Prabal Saikia, the chief scientist at the Regional Agricultural Research Station (RARS), Assam Agricultural University at North Lakhimpur has been closely associated with this conservation programme for the sparrows in Borbali Chamuah village. Saikia has also been providing low cost sparrow nest-boxes to the village. The predator-proof nest boxes are made of cardboard and it costs around Rs 10 to make one. In the past decade, Saikia has distributed over 20,000 boxes for free in villages across Assam.

According to experts, factors leading to the decline of sparrows are rapidly changing cities that are inhabitable for the bird species, modern infrastructure that does not account for space for the sparrow to nest, and the sharp rise in pollution levels, caused by mobile phone towers and pesticides.

The World Sparrow Day, has been celebrated since 2010, aimed at spreading awareness about the house sparrow. Several efforts in cities across the country are under way to find out why the population of house sparrows has diminished and what measures can be taken to protect the bird species from extinction. The big corporate houses that run mobile phone services have a role to play in protecting the sparrows. They should initiate CSR projects for conservation and protection of species like the sparrows. They should also go for safe technologies so that no harmful radiation takes place.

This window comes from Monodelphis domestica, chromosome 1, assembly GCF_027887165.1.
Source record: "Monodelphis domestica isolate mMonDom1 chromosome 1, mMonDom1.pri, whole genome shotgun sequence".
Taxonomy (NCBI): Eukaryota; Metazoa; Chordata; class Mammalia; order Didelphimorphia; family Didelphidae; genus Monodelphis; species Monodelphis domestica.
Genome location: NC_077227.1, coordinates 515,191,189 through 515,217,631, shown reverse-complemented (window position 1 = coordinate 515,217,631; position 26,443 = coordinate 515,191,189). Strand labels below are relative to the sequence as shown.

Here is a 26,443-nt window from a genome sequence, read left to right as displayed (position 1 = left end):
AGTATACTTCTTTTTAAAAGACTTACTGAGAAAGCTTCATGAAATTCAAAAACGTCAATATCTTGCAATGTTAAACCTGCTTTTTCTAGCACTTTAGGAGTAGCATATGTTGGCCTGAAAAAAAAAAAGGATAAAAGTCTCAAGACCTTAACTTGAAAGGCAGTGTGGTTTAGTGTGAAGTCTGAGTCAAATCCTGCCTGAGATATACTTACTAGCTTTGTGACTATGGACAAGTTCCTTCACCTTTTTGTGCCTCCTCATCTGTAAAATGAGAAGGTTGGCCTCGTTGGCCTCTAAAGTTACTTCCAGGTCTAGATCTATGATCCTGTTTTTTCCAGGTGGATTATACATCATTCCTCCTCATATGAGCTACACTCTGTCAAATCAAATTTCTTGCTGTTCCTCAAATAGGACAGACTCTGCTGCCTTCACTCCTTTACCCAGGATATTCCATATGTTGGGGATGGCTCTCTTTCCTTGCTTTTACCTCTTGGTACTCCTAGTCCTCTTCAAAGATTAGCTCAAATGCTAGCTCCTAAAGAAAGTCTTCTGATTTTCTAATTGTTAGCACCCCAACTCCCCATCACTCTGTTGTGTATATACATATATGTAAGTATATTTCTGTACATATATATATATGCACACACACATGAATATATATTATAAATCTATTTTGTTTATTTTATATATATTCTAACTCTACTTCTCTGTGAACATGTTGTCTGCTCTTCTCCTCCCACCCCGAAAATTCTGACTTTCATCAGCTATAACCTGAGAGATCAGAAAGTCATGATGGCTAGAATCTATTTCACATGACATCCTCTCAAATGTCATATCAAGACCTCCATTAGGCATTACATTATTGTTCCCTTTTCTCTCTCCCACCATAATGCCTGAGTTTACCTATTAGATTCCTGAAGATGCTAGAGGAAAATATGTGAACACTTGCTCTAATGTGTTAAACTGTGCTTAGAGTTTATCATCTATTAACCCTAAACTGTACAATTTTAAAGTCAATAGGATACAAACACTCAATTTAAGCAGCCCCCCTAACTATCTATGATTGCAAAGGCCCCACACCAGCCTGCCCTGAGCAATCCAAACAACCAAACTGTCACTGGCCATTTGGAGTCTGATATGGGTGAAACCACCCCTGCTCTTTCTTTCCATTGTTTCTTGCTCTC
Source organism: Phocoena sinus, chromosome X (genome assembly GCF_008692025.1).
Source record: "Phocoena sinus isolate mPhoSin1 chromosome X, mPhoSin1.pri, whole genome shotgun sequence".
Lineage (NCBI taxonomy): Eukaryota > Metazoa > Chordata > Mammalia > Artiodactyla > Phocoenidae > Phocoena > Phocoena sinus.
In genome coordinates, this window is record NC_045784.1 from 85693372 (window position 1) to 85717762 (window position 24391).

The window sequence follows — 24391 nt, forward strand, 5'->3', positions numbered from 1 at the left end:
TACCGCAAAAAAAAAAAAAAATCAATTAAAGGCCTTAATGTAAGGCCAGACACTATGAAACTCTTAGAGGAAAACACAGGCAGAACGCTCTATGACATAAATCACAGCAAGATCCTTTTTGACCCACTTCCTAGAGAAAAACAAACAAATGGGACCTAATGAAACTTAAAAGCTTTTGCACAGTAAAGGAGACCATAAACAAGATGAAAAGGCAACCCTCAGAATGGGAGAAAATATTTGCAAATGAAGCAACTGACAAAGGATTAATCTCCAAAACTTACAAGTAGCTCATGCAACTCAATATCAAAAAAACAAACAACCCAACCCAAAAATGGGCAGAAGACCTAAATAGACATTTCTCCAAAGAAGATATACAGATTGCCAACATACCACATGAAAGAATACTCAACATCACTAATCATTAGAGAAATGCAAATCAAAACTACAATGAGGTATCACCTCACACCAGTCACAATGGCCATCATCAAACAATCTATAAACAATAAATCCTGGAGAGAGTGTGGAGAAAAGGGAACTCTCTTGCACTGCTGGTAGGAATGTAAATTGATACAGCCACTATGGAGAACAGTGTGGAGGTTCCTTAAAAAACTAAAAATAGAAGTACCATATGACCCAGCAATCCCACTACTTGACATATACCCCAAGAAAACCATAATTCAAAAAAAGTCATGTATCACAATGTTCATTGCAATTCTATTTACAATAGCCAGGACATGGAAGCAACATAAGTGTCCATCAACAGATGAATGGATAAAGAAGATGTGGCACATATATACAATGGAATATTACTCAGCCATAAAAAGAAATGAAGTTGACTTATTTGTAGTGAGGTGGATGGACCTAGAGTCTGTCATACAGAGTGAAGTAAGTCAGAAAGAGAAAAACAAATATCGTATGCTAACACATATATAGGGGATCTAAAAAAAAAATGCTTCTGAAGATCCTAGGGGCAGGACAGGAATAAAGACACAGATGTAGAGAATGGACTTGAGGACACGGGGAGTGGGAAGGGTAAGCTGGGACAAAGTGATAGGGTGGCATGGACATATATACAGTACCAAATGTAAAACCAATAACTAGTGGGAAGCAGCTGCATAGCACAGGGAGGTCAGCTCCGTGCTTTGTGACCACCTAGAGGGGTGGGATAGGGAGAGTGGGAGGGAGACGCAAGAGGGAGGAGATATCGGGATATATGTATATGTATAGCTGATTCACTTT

Next Story
Similar Posts
A Lakhimpur village that has become a shelter for sparrows

NORTH LAKHIMPUR, March 20 - With the world celebrating World Sparrow Day today, an unknown village in Lakhimpur has become a great partner in preserving and protecting the lovely and the common house sparrow, one of the most ubiquitous birds on earth and also one of the oldest companions of human beings. The entire village is in love with this tiny bird.

Borbali Chamuah, a village in Lakhimpur has been providing artificial nests for the house sparrow for last six years for which the bird, facing a steep decline, is surviving the scares of environmental degradation. The village which has more than ten dozen households has been contributing immensely for the preservation of this species with nets made from wooden, paper and cardboard boxes. Forty-seven-year-old Jayanta Neog, who runs a rice mill, is one of the leading conservators of the sparrow in this village. He has been in touch with every household to keep the artificial nests where the sparrows have been making their homes.